Conduct your research in advance so you can spend time reviewing someone’s profile. Red flags are relatively easy to spot, especially if there’s a common theme in the reviews. If you have the chance to chat to your host and get to know them a bit before you arrive, even better. That way you won’t be total strangers. The worst thing you can do is leave it late so your only option is to stay with someone you know nothing about.
2. Have a backup plan
This also links back to planning ahead; make sure you have a Plan B. If circumstances change at the last minute – which is always a possibility when staying at someone’s private home – make sure you have another option up your sleeve. Keep an eye on local hotel and hostel accommodation just in case. Don’t get stranded.
3. Set clear expectations from the start
Especially with Couchsurfing where you’re ostensibly staying for free, terms can be ambiguous. Be clear about time frames and plans from the outset. What are the sleeping arrangements? Is it a bed, a sofa, the floor? Shared or private room? How long are you permitted to stay?
Customs and courtesy vary significantly throughout the world so communicate clearly and set a time limit. Nothing breeds resentment quite like outstaying your welcome.
4. Let people know where you are
Don’t let your family and friends worry about you. Let someone know where you’re going and how long you plan to be there. If you drop out of contact for whatever reason, they know how to get in touch, or how long it should be until you’re back on the radar.
Make sure you have the local emergency number, as well as a local taxi company on your mobile. Better to have an escape plan ready, even if you don’t use it.
5. Use the platform as intended
Couchsurfing, Airbnb and equivalent sites are built to keep you and your information as secure as possible. For Airbnb, always make your transactions through the site. Don’t get tempted into dealing with money through other forums or handing over cash in person. Likewise, use the messaging system of each site until you’re comfortable handing over personal contact info such as phone number and email.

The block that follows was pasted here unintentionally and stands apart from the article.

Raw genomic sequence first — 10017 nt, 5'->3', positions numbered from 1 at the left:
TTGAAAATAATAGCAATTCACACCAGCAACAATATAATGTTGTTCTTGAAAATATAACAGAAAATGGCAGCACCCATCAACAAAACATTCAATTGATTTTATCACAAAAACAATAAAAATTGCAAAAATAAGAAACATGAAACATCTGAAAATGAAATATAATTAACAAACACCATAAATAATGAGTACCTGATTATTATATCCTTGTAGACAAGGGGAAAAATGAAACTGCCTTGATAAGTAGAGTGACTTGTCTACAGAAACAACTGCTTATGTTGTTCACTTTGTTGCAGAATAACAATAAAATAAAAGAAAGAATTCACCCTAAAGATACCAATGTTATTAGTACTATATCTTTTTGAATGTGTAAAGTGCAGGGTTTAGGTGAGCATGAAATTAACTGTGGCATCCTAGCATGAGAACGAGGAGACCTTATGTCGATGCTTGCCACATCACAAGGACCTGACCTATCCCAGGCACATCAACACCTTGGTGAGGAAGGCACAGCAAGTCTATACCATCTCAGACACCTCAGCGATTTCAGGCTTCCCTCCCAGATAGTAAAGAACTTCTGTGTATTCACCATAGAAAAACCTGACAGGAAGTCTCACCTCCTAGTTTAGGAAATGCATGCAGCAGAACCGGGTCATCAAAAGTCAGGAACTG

Also – and it’s a shame this needs mentioning – Couchsurfing is not a dating service. Approach interactions with respect and free of agenda. The community survives on a spirit of mutual trust, not sleaze.
6. Trust your instincts
If something doesn’t feel right – a person or situation seems unsafe or makes you uncomfortable for any reason – excuse yourself and move on quickly. Don’t worry about seeming rude. Your safety is worth more than politeness, even if it’s just a hunch.
If you do have a bad experience, save someone else by leaving a review or sending a complaint to the relevant moderator.
7. Be a considerate guest
We probably don’t need to tell you this, but whenever you’re a guest in someone else’s home, you need to behave appropriately. Respect your host’s instructions and customs. Above all, be tidy!
It also helps to have your own plans. Don’t rely solely on your host for entertainment. Chances are they’re not on holiday and have day-to-day commitments to take care of. By all means ask for local tips, but don’t assume they also have time to be your tour guide.
Help out around the house whenever you can. Keep things clean or offer to cook, especially if you’re staying there free of charge.
8. Read up
Not just on government-issued travel warnings, but also safety messages specific to the accommodation site you’re using. This will keep you up-to-date with known scams and topical warnings.
9. If it seems too good to be true…
It probably is. Simple as that. Don’t be lured in by false promises.
At their best, peer to peer accommodation services are a great way to experience a country organically and make new connections. While reviews go some way to regulating standards and safety, they’re not immune from exploitation. Do your research, use your common sense, and you’ll give yourself the best chance to make the most of your holiday.